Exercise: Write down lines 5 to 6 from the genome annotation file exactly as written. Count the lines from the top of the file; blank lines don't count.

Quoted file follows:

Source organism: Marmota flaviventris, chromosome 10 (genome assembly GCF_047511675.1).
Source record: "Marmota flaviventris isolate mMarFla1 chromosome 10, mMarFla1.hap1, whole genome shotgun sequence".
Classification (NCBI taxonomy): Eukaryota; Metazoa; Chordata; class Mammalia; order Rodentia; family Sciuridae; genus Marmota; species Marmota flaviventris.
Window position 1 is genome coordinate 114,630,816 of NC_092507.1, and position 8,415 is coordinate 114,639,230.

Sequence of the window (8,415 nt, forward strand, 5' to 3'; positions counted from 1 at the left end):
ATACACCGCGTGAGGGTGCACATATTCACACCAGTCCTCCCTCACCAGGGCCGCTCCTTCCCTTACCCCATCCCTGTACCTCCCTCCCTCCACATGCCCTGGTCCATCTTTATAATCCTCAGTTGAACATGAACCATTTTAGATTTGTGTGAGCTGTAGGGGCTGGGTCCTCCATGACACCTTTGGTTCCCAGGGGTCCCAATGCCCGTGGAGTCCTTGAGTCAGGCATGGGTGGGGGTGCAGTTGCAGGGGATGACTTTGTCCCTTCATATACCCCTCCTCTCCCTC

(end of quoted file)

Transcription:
Sequence of the window (8,415 nt, forward strand, 5' to 3'; positions counted from 1 at the left end):
ATACACCGCGTGAGGGTGCACATATTCACACCAGTCCTCCCTCACCAGGGCCGCTCCTTCCCTTACCCCATCCCTGTACCTCCCTCCCTCCACATGCCCTGGTCCATCTTTATAATCCTCAGTTGAACATGAACCATTTTAGATTTGTGTGAGCTGTAGGGGCTGGGTCCTCCATGACACCTTTGGTTCCCAGGGGTCCCAATGCCCGTGGAGTCCTTGAGTCAGGCATGGGTGGGGGTGCAGTTGCAGGGGATGACTTTGTCCCTTCATATACCCCTCCTCTCCCTC